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A megachurch that makes God smile
IF ANYONE LOVES THE WORLD THE LOVE OF THE FATHER IS NOT IN HIM

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A COUPLE of days after I got home from a recent trip to India I received Outreach Magazine’s annual list of the 100 largest churches in the United States. The entire issue was devoted to these churches and their pastors. I couldn’t help but notice that the largest was feel-good preacher Joel Osteen’s Lakewood Church. Recently disgraced Ted Haggard’s New Life Church was number 37 on the list.

As I read through that issue, I thought about another kind of church, one whose pastors don’t fl y around the country in private planes and who don’t pay for their vacation retreats with book royalties. These were the churches I saw and the pastors I met on a recent trip to India with the Christian ministry, Gospel For Asia. One of them, in particular, sticks in my mind:

About 20 kilometres outside the emerging hightech city of Hyderabad, you are fully into the Indian countryside. The road turned to dirt in places. Ox drawn carts or foot travel were primary modes of transportation. It took almost two hours to cover the 20km distance from the city, but we eventually came to a small village, where we stopped in front of a small Believers Church, which is what Gospel For Asia calls all of the nearly 30,000 churches it has planted over the past 30 years. It is a small but sturdy building with a cross prominently reaching skyward from the peak of the building. The pastor of the church came out to greet us and invite us in.

We sat on plastic chairs as he told us, with the help of a translator, a remarkable story. When he fi rst came to this village to plant a church, he slept some nights out in the open as he went from house to house, distributing gospel literature provided by the Believers Church. He met with much resistance, and once was beaten severely by anti-Christian radicals in the town. During that beating he had teeth knocked out, and his ear was nearly ripped off. But the pastor persisted. And when the village began to experience a water shortage, the pastor prayed and drilled a well next to the road in front of the church.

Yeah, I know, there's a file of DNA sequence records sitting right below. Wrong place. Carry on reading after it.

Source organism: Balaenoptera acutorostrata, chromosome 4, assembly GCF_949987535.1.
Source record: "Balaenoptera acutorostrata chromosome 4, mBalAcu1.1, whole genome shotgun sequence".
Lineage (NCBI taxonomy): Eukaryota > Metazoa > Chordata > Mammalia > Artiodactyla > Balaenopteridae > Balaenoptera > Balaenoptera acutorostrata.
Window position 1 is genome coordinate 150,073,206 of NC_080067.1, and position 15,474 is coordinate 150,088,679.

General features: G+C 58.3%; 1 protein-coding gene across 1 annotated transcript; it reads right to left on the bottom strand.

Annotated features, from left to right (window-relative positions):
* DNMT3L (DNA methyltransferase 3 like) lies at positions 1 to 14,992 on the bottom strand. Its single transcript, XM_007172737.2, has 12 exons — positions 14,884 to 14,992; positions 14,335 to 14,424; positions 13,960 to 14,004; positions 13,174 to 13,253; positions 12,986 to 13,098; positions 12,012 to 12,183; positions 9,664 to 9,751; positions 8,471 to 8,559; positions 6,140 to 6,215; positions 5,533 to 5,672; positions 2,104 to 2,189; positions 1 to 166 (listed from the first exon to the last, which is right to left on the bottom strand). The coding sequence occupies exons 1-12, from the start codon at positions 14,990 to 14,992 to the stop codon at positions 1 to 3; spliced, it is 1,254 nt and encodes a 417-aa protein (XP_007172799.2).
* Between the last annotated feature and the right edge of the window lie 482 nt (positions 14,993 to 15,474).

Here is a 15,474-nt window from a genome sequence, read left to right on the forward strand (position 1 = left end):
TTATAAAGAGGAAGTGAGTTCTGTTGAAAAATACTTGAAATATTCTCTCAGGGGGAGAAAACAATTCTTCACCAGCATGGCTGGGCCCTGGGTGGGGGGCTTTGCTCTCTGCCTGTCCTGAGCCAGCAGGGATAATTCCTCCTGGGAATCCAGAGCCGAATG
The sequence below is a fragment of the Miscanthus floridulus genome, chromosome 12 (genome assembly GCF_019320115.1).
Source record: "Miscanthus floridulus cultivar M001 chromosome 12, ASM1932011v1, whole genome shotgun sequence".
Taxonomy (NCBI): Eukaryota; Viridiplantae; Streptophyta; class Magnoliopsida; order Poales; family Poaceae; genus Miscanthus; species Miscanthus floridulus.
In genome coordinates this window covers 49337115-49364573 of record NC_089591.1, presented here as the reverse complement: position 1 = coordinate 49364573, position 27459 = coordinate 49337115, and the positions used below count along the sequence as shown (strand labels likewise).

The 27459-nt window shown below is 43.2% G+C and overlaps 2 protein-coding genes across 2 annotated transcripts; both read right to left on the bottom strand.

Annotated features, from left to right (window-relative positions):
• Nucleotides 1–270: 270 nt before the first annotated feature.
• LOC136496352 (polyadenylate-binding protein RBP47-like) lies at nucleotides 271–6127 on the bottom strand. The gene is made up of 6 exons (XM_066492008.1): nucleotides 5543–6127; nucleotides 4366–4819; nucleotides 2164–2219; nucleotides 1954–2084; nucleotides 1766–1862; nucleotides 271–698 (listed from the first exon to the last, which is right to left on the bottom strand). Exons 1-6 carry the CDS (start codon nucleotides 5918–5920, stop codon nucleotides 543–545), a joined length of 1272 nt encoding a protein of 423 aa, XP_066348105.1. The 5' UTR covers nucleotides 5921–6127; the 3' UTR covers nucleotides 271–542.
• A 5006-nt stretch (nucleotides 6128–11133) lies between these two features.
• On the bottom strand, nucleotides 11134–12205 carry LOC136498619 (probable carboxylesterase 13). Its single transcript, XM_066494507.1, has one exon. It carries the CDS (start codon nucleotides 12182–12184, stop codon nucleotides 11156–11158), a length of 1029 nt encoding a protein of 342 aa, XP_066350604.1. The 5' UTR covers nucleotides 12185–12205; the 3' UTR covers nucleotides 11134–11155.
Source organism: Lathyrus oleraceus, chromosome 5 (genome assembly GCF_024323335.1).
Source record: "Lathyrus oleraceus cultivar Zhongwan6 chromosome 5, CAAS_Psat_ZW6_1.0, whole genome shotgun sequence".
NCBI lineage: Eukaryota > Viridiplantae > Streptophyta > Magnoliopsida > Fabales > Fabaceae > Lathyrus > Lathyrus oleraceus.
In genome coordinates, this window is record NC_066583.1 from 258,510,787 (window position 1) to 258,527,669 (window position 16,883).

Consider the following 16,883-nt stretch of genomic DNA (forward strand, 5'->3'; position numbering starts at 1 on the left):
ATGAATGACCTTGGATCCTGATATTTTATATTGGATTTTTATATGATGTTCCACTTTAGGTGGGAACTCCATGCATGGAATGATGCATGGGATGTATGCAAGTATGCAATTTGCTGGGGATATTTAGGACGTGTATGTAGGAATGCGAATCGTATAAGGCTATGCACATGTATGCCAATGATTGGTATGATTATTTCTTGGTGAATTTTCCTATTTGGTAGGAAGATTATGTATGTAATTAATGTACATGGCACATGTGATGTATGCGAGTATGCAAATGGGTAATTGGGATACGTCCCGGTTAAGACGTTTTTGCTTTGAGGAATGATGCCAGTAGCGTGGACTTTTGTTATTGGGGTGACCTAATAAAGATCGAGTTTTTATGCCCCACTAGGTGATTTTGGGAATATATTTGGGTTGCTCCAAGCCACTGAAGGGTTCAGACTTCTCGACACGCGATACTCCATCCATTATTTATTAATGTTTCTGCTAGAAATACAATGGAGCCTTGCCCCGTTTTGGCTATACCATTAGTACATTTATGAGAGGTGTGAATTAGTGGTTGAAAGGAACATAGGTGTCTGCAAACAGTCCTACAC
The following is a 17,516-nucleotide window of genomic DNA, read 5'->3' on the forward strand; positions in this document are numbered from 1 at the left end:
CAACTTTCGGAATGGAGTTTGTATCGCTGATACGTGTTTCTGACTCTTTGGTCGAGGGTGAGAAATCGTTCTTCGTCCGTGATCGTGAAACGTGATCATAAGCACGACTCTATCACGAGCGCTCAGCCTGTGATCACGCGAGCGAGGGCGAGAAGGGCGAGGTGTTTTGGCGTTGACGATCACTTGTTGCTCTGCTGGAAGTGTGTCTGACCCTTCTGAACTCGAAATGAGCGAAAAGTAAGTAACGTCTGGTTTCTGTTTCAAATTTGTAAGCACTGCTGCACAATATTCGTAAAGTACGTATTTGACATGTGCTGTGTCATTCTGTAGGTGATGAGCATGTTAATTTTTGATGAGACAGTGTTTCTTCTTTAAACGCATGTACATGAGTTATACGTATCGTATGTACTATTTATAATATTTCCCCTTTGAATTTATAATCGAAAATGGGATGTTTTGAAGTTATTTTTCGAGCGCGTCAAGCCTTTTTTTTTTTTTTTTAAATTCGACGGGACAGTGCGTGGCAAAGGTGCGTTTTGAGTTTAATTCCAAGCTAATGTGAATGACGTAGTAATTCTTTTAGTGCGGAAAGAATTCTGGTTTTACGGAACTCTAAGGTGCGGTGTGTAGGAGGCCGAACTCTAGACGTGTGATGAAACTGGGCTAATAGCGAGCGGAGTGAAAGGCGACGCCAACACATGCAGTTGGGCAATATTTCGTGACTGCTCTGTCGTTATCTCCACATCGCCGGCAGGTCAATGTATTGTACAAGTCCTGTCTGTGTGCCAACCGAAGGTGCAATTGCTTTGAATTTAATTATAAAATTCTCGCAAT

”Everyone told us the well would not bring water”, he said. “But we prayed, and by God’s grace and for His glory the water came.” The pastor let it be known that it was Jesus who had brought the water, as it is God who brings all good gifts. He called the well the Jesus Well. He also let it be known that everyone in the village, even those who had beaten him, or who had been happy when he was beaten, could freely use the well.

”Seeing the water from the well changed the hearts of many people”, the pastor said. “Soon, a few were coming to the Believers Church for services, and before long 30 and then 40 and then 50 people came”. The pastor explained to these new churchgoers that attending church does not save them. Only by turning from their sins and accepting Jesus, becoming born again, could they be saved. Eventually, ten people made that decision, but because it was soon after the pastor had been beaten, he and others in the leadership of the Believers Church decided that it would be safer if they were baptized at the Bible college in Hyderabad. So they made the trip and were baptized.

Today, the pastor is almost fully healed. Only a scar remains to show where his ear was nearly ripped off his head during the brutal beating. The ten, who were baptized, were followed by more who made the same decision to turn from their sins and become Christians. Now, every Sunday, 65 people jam into this small Believers Church for worship. No, it’s not a mega-church in the sense that we think in the West. In fact, this is a typicalBelievers Church. On average, churches planted by Gospel For Asia have about 60 members. But when you consider that all of these 60 members are newly born-again and baptized believers, and when you remember that there are 30,000 such churches, and thatGospel For Asia is planting them at the rate of more than 1000 per year, you begin to realise the truth. The 1.7 million members in these churches represent more real growth in the Kingdom of God than all the mega-churches (a church with more than 2000 members) combined.

It makes you wonder if this method of church growth is not more biblical and more effective than the mega-church model touted in “Outreach” magazine and in Western evangelicalism.
At least I hope it makes you wonder.
As for me,I’m through wondering.
After seeing Ted Haggard on television, and comparing that image to my memory of those pastors in the remote villages in India, I no longer wonder.
My mind’s made up.


About the Author... WARREN SMITH is an awardwinning journalist, radio and television personality, who currently hosts the syndicated radio and local TV programmes Worldviews with Warren Smith. He is author of numerous secular and Christian articles and several books, the most recent of which is Voices That Carry, published in 2005. He and his wife Missy have four children. They live in Charlotte, North Carolina, USA. warren.smith@thecharlotteworld.com


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Appeared in Issue 13.1 CETF 39 MARCH 2007
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